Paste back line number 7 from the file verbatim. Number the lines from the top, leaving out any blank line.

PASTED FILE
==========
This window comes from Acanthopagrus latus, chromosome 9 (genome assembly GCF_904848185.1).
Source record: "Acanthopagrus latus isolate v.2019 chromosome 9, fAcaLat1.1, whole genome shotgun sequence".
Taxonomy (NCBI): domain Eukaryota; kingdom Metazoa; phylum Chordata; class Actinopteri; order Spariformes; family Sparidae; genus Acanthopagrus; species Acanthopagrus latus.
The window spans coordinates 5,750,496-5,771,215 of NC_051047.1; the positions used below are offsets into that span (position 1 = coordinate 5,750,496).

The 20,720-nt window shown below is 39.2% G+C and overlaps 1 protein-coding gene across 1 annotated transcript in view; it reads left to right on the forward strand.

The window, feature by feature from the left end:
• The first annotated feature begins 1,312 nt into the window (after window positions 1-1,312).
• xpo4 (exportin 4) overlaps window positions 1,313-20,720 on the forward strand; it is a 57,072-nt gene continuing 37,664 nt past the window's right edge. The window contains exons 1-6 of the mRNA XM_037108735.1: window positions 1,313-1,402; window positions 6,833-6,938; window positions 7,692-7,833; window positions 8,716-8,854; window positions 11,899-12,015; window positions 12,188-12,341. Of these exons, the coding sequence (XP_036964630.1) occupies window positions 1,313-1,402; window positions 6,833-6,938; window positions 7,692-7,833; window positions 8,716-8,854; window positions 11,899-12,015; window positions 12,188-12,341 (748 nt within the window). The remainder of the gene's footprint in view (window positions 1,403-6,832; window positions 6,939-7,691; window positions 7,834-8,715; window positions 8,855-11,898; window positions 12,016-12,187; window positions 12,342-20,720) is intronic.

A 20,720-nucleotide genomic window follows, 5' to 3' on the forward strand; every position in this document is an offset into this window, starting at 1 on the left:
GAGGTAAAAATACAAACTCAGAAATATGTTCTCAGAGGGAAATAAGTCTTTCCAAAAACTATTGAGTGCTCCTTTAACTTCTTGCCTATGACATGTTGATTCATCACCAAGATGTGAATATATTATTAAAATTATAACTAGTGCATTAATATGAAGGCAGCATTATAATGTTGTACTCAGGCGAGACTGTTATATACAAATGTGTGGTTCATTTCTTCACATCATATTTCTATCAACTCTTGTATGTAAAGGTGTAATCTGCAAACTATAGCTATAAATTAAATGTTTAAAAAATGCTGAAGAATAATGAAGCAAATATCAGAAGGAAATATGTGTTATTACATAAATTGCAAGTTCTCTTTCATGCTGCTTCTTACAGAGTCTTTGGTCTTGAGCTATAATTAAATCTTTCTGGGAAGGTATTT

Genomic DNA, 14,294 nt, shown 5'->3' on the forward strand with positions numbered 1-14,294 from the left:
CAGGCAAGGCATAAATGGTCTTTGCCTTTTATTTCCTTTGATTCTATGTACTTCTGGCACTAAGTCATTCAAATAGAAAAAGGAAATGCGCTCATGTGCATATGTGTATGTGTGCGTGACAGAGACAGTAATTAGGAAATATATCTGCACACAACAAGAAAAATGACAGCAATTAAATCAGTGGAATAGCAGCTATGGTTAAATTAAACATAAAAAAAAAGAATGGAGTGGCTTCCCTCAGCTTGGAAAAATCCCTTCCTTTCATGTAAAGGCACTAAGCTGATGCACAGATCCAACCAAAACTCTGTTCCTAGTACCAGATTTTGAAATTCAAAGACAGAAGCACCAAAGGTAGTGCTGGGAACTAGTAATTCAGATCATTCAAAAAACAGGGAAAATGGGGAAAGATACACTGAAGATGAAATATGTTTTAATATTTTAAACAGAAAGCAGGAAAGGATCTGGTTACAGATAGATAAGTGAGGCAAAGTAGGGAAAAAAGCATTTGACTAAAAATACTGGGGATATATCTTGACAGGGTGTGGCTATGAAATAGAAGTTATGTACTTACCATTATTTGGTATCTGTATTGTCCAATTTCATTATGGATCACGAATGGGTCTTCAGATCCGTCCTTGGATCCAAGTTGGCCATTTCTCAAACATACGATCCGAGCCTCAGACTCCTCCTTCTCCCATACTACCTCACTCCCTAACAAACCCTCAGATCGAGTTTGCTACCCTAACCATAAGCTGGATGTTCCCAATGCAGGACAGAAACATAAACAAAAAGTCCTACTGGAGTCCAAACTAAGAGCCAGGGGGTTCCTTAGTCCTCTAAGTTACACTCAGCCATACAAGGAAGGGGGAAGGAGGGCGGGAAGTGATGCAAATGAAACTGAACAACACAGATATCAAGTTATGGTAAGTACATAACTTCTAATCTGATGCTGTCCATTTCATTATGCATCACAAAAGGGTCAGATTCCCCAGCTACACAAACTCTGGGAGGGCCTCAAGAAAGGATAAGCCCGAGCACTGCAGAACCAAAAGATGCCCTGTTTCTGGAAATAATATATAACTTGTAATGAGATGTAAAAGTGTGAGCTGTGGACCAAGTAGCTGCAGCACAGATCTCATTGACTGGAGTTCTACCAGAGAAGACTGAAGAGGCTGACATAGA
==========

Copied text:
• The first annotated feature begins 1,312 nt into the window (after window positions 1-1,312).